Nottingham Geospatial Institute

Current research project: GRASP-GFS

GRASP-GFS - Geospatial Resource for Agricultural Species and Pests with integrated workflow modelling to support Global Food Security: a prototype.

Access to wide ranging information, from scientific results to local farmer’s knowledge, is crucial to planning food security, from community to national levels.  Intrinsic to this, is the fundamental challenge to design scientific and intervention strategies within changing climates and markets.  Research in agriculture is also changing, with developments in data collection through mobile communications, sensor platforms, spatial search, and pervasive computing.

However, inter-disciplinary research needed to transform raw data into useful intelligence, to improve the planet’s environmental, economic and societal well being, remains constrained by a range of barriers - disciplinary, organisational, historical, and a non-existent or non-rigorous approach to quantifying uncertainty in collected datasets.

GRASP-GFS will use a geospatially orientated database to query such multi-dimensional data - including scientific papers, reports, and socio-economic and local knowledge.  This framework will enable weighting of the components within a chosen geo-workflow model for food security, which will be developed using cross-disciplinary expertise from geospatial science methodologies.

The driving focus will be the agricultural species germplasm for genotype characteristics, with the data ordered by geospatial origin.  A novel aspect of this is combined data use, from climate records or scenarios, ground condition, crop traits, and agriculturally important animal and microbial species.

Bambara groundnut plantation  Adult ladybird feeding on aphids on wheat head infected with Fusarium spp. Wheat infested with aphids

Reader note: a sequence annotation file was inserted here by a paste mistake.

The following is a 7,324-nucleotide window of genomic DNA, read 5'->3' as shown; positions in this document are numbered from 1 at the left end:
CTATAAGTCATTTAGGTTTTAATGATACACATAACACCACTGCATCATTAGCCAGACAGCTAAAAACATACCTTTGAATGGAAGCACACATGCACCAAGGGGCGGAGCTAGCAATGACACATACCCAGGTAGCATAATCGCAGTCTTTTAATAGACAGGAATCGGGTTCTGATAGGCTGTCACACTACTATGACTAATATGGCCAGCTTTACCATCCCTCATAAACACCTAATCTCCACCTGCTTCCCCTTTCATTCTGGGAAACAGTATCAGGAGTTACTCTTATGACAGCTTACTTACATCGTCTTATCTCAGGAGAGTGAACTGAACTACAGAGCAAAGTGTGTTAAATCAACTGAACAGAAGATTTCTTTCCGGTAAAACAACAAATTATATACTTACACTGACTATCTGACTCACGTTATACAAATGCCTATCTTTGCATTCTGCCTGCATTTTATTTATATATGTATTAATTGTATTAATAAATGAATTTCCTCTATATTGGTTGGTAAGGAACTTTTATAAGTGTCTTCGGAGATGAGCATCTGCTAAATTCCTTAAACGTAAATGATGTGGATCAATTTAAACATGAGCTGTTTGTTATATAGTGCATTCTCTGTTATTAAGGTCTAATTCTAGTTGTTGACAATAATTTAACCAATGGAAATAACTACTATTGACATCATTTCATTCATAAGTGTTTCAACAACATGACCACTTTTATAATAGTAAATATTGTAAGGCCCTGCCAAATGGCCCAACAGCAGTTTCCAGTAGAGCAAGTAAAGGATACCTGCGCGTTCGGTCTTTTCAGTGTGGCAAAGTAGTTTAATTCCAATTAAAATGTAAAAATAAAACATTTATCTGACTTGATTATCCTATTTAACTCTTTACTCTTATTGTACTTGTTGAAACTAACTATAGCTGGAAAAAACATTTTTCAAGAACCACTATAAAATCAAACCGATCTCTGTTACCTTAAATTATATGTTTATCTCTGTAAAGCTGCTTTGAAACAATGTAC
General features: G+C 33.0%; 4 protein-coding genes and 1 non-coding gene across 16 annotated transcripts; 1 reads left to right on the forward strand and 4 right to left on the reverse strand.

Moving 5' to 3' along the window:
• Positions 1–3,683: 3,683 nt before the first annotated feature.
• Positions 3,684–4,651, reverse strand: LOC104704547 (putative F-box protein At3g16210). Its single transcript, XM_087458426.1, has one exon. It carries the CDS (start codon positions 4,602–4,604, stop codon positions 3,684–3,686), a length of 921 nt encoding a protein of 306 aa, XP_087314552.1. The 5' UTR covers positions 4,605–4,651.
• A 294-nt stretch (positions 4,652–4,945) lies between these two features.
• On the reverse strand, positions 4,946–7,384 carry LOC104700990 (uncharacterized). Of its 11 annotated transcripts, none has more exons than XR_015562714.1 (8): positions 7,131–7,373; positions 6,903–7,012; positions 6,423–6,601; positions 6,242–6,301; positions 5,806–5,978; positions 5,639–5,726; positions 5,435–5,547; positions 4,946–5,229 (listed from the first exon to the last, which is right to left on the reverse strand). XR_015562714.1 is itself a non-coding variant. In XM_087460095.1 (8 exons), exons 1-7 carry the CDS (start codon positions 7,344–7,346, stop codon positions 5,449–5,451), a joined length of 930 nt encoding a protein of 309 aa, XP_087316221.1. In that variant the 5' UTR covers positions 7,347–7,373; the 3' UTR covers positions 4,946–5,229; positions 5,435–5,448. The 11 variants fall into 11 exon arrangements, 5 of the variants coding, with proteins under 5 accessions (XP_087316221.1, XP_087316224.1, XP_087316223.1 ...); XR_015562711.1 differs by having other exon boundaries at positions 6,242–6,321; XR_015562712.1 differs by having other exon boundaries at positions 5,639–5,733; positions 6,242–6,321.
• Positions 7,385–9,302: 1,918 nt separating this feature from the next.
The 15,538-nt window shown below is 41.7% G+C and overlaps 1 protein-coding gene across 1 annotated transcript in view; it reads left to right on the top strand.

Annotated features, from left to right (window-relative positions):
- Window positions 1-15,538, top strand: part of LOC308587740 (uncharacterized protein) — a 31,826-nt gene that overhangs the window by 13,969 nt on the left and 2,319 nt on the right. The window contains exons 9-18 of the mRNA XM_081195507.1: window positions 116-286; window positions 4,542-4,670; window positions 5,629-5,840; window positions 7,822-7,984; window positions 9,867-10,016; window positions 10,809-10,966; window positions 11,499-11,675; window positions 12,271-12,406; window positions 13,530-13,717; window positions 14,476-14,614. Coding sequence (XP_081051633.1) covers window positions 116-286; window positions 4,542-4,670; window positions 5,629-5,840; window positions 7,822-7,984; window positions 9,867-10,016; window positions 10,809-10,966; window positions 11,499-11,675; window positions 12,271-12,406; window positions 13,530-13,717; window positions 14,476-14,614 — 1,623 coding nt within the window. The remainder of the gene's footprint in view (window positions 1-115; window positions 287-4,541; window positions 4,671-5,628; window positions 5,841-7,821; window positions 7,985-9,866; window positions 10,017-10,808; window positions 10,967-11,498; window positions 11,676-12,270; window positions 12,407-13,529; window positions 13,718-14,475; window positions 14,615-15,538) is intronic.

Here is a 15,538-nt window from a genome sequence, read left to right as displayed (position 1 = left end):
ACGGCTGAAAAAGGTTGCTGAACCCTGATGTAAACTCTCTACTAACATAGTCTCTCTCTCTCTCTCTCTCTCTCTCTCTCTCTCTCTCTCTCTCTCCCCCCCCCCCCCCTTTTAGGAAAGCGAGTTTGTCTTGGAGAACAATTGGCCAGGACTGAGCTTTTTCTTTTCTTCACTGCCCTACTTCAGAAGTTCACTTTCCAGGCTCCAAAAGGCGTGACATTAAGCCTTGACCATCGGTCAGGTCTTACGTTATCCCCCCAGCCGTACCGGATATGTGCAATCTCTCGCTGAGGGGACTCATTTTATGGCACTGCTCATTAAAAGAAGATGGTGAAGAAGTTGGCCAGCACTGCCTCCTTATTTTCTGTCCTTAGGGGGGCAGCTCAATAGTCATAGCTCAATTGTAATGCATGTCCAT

Figures, left to right: Experimental bambara groundnut planting; Adult ladybird feeding on aphids on a
wheat head infected with Fusarium spp; Wheat infested with aphids.

This approach will give new perspectives on genetic diversity, identifying new sources of germplasm and trait variation, geolocating suitable germplasm by agro-ecological modelling and matching, and planning breeding objectives with the greatest likely impact.

Modelling capabilities will be developed using a generic approach to frame each model, allowing workflow development based on semantic descriptions of data and processes, with workflow quality assessment for uncertainty/error propagation.

Two case studies will be used to demonstrate this approach - wheat production in the UK, and bambara groundnut production in Malaysia.  This will involve crop specific data and processing models to forecast geospatial trait variation for each crop.

GRASP will support the Crops for the Future Research Centre (CFFRC) in Malaysia, allowing investigators to shape data handling and integration according to their needs, then contributing to the prototype database population.  Data capture will include sensor networks, remote sensing, and crowd-sourcing from farmers.  Integrating these data via the GRASP platform, will enable refinements to workflow modelling and multi-scale scenario risk assessments.

Using open standards and interoperability principles developed by the Open Geospatial Consortium (OGC), the platform deliverable software will be released under open source license. Desktop interfaces and web interfaces with compiled updatable databases will be released, enabling the widest usage, including remote locations with weak internet connections.

GRASP-GFS aims to link with other global initiatives such as GEOSS (Global Earth Observation System of Systems) and GeoNode, to develop productive interactions between bench, economic and social scientists.

Project contact:  Didier Leibovici

Nottingham Geospatial Institute

Nottingham Geospatial Building
The University of Nottingham
Triumph Road
Nottingham, NG7 2TU

telephone:+44 (0)115 95 13880
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